DOC.
14
EINSTEIN AND BESSO
MANUSCRIPT
393
[p.
16]
(Besso)
[75][P. 16]
is
the
verso
of
[p.
17],
a
letter from C.E.
Guye to
Einstein,
31 May
1913
(Vol.
5,
Doc.
443),
with calculations and
text
added
(see
note 82).
[Pp.
1617]
contain the section
on
the
approximation procedure
announced
on [p. 15]
(see
note 72
and the editorial
note,
"The
EinsteinBesso
Manuscript
on
the Motion of
the
Perihelion of
Mercury,"
sec.
II).
[76]Besso's question"Is
the
static
gravitational
field
[in
[eq.
4]]
a
special case or
is it
the
general case
reduced
to
special
coordinates?"
("Ist
...
geführtes")indicates
that Besso
clearly
understood that solutions
to
the "Entwurf"
field
equations
are
unique only
up
to
a
coordinate
transformation. The
question
Besso raises also
comes up,
now
in
the
context
of
the final
version
of the
general theory
of
relativity,
in
Einstein's
1915
perihelion paper
(Einstein 1915d,
p.
832).
Einstein writes that
he will
assume
that
his
solution
to
the
field
equations
is
unique up
to
a
coordinate transformation. The SchwarzschildDroste solution later vindicated this
assumption
(see
Earman and Janssen
1993,
pp.
140141,
pp.
157158).
[77]Calculations for the effect of solar
pressure
on
the metric
field
of
the
sun
can
be
found
on
[p. 51].
Besso's claim that solar
pressure
does
not
affect
the
results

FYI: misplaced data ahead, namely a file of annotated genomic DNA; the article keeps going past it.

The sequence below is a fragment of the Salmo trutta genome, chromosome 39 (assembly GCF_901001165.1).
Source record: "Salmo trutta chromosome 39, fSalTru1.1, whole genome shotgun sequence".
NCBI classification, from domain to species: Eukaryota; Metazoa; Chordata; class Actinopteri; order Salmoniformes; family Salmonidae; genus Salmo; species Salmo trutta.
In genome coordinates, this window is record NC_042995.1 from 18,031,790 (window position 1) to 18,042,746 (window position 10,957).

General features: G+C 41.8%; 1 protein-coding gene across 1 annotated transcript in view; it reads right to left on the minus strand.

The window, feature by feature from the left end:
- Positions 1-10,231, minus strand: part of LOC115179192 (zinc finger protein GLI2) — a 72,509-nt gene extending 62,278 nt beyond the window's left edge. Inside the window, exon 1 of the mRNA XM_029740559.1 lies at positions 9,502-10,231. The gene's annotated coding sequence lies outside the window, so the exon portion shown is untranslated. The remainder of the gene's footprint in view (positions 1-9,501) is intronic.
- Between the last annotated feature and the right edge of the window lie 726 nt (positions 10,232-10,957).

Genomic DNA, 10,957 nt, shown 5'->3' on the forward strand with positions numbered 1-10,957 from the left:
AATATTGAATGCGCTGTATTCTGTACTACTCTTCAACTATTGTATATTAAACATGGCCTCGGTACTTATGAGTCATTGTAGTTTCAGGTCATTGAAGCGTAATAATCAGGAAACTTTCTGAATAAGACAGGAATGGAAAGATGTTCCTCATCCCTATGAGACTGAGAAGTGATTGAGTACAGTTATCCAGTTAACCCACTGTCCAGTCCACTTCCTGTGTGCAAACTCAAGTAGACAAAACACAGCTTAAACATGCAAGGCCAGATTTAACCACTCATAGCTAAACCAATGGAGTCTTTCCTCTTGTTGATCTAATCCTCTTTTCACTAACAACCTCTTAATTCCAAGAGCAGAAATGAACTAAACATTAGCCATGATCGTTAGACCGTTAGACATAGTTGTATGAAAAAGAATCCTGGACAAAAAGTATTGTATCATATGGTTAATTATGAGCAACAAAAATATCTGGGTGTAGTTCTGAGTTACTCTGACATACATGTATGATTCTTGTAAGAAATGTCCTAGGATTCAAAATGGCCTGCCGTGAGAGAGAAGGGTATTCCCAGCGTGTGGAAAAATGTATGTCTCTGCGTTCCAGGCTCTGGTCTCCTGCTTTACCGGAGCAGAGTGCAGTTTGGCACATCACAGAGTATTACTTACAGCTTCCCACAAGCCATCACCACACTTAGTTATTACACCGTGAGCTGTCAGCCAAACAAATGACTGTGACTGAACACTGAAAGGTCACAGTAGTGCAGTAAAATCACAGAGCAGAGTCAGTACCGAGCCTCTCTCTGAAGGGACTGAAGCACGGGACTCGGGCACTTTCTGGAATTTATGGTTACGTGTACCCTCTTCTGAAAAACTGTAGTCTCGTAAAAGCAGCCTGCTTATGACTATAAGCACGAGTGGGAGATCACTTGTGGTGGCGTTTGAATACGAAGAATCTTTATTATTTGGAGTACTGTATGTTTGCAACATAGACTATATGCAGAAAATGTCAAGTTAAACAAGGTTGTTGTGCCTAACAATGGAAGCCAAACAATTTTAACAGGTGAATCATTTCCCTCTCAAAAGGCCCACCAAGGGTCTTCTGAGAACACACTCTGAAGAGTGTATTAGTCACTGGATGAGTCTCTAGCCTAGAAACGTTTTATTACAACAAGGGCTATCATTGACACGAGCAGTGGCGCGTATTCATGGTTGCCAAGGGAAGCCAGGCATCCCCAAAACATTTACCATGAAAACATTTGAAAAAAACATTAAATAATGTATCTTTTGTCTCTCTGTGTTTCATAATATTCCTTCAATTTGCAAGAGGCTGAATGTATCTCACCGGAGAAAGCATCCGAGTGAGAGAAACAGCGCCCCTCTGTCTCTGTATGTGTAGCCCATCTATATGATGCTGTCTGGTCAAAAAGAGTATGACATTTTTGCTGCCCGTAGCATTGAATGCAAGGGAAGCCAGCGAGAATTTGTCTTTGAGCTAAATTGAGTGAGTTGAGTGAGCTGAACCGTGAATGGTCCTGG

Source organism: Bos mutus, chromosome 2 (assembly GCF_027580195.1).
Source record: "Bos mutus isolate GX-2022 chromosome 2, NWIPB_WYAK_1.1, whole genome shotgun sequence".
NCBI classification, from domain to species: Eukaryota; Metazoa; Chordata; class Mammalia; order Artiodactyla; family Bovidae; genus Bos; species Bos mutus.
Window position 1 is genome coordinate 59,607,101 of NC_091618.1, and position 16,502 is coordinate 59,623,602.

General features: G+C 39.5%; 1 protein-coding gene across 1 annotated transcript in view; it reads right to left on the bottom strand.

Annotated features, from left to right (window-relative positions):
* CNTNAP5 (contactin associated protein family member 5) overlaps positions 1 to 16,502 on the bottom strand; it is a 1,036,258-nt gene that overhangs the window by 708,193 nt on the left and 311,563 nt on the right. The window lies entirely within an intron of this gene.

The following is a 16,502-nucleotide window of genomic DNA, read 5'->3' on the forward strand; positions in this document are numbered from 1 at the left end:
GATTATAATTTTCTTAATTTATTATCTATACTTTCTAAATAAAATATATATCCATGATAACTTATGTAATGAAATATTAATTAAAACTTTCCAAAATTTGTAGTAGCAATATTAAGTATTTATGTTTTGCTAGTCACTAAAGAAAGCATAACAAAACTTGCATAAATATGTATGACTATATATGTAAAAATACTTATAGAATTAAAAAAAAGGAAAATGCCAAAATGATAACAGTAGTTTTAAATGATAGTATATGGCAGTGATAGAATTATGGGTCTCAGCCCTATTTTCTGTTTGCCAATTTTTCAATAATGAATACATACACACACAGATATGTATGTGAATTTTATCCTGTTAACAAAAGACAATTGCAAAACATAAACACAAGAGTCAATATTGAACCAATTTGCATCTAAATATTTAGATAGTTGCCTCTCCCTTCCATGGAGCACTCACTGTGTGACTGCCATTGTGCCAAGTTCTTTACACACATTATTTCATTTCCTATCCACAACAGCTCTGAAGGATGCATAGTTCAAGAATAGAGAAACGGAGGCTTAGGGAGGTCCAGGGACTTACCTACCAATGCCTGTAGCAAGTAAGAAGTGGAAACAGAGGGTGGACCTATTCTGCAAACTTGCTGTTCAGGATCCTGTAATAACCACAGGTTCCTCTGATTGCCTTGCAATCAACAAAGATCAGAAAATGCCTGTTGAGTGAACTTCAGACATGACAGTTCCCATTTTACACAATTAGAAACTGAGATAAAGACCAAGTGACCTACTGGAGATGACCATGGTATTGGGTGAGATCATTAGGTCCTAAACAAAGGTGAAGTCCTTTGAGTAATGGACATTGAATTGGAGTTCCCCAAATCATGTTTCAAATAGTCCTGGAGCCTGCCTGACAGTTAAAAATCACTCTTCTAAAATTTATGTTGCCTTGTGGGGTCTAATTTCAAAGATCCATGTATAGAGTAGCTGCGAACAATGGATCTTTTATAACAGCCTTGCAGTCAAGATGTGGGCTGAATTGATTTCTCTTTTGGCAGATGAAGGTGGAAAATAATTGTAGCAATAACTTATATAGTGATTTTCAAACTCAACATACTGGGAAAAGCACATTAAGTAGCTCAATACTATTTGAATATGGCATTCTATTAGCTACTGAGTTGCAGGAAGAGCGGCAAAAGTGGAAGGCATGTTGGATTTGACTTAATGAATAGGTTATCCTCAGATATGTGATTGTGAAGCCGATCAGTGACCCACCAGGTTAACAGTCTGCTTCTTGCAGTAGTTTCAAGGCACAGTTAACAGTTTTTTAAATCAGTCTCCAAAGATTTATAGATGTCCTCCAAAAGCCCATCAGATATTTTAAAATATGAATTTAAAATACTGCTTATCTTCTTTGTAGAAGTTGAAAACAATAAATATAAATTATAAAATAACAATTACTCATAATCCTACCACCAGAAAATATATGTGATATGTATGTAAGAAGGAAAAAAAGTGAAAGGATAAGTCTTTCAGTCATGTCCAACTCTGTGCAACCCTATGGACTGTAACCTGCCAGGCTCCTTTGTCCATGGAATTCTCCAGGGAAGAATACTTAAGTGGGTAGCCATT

reported
here
is
probably
based
on
the
fact that to second order,
the
pressure
terms in
the sun's
energymomentum
tensor
only
give
contributions
to
g11, g22,
and
g33,
and
not to
g44,
the
component responsible
for
the
perihelion
motion.
[78]At
this
point,
the discussion
moves
from zeroth
to
firstorder
approximation.
Note that
the "Entwurf"
field
equations are given
in
the form

Duv
= K(tßV
+
Tuv),
whereas
in
the
main derivation of the metric
field
of the
sun
([p.
1],
[pp.
36])
they were
used
in
the form
A^v =
Kc(0MV
+
#MV).
The motivation for this choice
may
have been that
only
g44
plays a
role
in
the
equation
of motion for
a
planet
in
the sun's
field, as
is
noted
explicitly
below.
[P.
16]
may
thus
be
related
to
[p.
2],
where
g44
is
computed using
Duv
=
K(t^v
+
T^v).
[79]The
restriction
to
cases
where differentiation does
not
change
the order of
magnitude
of
terms in
the
power
series
expansion
of
the
metric
field is too
narrow.
All
that
is
needed
to
make
the
approximation procedure
work is
that differentiation
changes
all terms
by
a
factor of
a
fixed
order of
magnitude (so
that,
for
instance,
secondorder derivatives of
a
secondorder
term
are
of
the
same
order of
magnitude
as
products
of
two
firstorder derivatives of firstorder
terms).
[80]The
numbers 7,
8,
and
9
here refer
to equation
numbers
in
Einstein and Grossmann
1913
(Doc.
13).
These
equation
numbers and the
corresponding equations can
also
be
found
on
[p.
8]
(see
[eqs.
4850]).
[81]The
condition
gm4
=
0
immediately
follows from the
assumption
that the metric
is
static.
So,
Besso's observation that the
vanishing
of Coriolis forces
in
the inertial
system
used for the
calculation does
not
entail
gu4 =
0 becomes
an
academic
point.